Connecticut College News
Going Broke: Conn´s Endowment Takes a Hit - by Monica Raymunt ´0902/2/2009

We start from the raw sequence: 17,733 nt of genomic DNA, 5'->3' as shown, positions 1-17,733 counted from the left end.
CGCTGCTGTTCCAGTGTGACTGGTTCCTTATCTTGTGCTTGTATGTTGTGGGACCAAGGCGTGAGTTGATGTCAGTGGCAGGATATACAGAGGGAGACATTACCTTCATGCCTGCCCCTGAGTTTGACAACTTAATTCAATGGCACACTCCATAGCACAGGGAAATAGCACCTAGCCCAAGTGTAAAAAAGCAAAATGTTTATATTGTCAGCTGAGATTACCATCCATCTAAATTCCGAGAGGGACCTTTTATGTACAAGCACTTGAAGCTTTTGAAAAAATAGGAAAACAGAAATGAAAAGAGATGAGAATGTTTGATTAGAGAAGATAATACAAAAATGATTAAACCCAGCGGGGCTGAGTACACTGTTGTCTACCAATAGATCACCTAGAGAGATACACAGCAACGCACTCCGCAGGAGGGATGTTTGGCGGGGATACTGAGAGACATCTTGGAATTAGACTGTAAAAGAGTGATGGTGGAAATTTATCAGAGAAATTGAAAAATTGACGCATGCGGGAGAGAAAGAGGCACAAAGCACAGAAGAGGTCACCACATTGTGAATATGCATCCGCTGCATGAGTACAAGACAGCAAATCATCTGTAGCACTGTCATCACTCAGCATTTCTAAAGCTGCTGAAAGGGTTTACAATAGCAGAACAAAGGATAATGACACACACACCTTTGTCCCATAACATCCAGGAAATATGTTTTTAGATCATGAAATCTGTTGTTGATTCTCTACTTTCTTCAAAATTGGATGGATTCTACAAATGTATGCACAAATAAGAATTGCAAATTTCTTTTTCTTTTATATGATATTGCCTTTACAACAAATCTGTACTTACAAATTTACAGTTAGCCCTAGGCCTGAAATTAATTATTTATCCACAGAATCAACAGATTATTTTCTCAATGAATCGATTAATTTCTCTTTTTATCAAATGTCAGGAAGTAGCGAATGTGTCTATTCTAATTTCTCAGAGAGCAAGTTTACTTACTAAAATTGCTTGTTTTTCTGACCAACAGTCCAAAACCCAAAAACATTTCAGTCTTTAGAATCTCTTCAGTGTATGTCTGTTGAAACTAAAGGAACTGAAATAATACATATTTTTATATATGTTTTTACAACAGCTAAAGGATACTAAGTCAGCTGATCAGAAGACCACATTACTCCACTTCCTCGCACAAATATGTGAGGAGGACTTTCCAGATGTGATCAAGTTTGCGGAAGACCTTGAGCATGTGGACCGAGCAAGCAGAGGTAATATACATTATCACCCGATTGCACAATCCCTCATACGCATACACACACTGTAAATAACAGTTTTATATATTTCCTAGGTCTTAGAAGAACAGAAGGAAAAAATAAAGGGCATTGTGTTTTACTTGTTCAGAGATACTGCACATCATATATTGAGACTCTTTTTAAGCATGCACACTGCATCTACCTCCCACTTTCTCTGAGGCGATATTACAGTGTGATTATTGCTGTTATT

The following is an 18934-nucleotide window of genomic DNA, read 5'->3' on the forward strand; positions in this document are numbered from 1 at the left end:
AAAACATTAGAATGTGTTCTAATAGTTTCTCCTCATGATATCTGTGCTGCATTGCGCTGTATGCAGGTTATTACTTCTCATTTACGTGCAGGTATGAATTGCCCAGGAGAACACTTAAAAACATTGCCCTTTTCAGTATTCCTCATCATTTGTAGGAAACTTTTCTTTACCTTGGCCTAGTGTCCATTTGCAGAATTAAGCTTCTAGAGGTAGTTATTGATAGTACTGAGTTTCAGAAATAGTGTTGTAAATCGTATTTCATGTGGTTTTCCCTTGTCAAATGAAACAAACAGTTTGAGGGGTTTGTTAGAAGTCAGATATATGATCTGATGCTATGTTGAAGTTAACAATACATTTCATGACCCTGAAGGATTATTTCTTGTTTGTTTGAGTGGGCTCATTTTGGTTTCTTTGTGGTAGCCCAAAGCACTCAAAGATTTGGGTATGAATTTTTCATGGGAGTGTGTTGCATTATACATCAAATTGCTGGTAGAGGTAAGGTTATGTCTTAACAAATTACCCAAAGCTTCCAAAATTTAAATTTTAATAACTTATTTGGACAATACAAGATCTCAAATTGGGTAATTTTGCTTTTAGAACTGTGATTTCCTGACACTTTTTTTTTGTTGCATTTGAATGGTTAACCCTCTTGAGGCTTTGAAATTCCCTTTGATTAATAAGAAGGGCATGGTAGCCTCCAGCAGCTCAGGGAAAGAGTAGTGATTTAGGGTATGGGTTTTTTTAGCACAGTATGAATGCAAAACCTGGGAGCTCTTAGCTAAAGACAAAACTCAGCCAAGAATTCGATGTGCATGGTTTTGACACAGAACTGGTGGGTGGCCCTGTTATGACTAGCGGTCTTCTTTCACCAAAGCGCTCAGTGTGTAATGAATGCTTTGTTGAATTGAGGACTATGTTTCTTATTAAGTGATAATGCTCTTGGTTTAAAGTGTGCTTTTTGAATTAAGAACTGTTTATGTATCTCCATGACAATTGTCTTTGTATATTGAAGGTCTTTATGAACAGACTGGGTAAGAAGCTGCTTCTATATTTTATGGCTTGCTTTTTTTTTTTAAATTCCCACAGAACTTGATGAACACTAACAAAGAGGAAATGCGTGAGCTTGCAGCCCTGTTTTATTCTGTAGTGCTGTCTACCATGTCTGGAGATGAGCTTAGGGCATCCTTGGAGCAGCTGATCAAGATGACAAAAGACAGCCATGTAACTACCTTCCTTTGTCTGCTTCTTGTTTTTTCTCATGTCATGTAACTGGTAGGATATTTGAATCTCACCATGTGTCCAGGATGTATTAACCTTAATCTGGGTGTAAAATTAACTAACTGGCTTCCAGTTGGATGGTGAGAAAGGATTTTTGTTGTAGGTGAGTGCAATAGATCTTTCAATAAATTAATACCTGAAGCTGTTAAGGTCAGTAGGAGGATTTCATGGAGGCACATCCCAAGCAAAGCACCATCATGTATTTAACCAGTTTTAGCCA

President Higdon confirmed a $40 million decrease in the College´s endowment on Monday in an article in New London´s "The Day". Despite this loss, which constitutes a 25 percent drop in the endowment, both Higdon and Paul Maroni, vice president of finance for the College, maintain a certain composure and quiet confidence about the status of the College during the present economic crisis and recession. In a message to the college community on Nov 6, President Higdon remarked, "The College entered this very difficult economic environment from a position of financial strength," showing a record-high endowment of $225 million at the fiscal end of 2007, and despite the capital markets decline in 2008, the endowment held fairly steady and finished the fiscal year at $215 million. Higdon and Maroni admit that since June, the College´s endowment as fallen along with many other college and university endowments across the country. That said, the losses constitute much less than the overall equity market decline, according to Maroni. Maroni and Higdon both praise the College´s prudent financial management team in minimizing financial losses. The purpose of the College´s endowment is to "supply ongoing support to the college into perpetuity" and provide "intergenerational equity" for future classes, said Maroni. As one of the revenue sources for the College´s operating budget, the endowment as a whole is invested for the long-term: that is, the college uses a well-diversified portfolio and invests in a number of broad categories in order to minimize the risk of fiscal losses. Higdon and Maroni also maintain that some adjustments will need to be made to upcoming plans and projects for the school, but those that take effect will not be drastic. "Provided the economic environment does not deteriorate materially from here, we expect to slow spending growth somewhat compared to the increases of recent years," said Higdon. This means a slower rate of spending around campus rather than a freeze or complete halt to upcoming plans and projects, said Maroni. Many students may wonder what changes will occur to daily life on campus as a result of the drop in the endowment. For one, the majority of construction projects occurring on campus will not be postponed, since these projects are funded by gifts for the most part, said Maroni. This, Higdon said, is because "the College undertakes capital projects only if they are fully funded and, in certain cases, only if we have established an associated endowment to help fund their incremental operating costs (as we did in the fitness center, for example)." The College has also been able to minimize any changes in financial aid packages, says Elizabeth Hook, associate director of financial aid. In fact, Maroni said that the College increases the Financial Aid Budget every year as tuition increases. In anticipation of changes in the economic status of students´ families this year, Maroni maintains that the working assumption is that the increase in financial aid -- i.e., grant money -- from 2009 to 2010 will be twice that of the increase from 2008 to 2009. With regards to student grants, it is important to note that only about 10 percent of the College´s grant money is supported by the endowment. The bulk of the College´s grant money is supported by the operating budget, whose three main sources include the students´ comprehensive fee, the college´s endowment and gifts made to the College through the Annual Fund. Because the comprehensive fee -- i.e., tuition, room, & board -- composes 80 percent of this budget, Higdon stresses the importance of meeting enrollment targets and high student retention rates if the college hopes to avert any major changes during these rough economic times. Higdon said students should rest assured that College officials will continue to pay close attention to the endowment and financial markets that affect it. The maintenance and growth of the College´s endowment is, for President Higdon, "a responsibility I take very seriously on behalf of the College. Our ultimate goal - one that I know is shared by faculty and staff across campus - is to continue to provide this extraordinary education to the best and brightest students from all walks of life."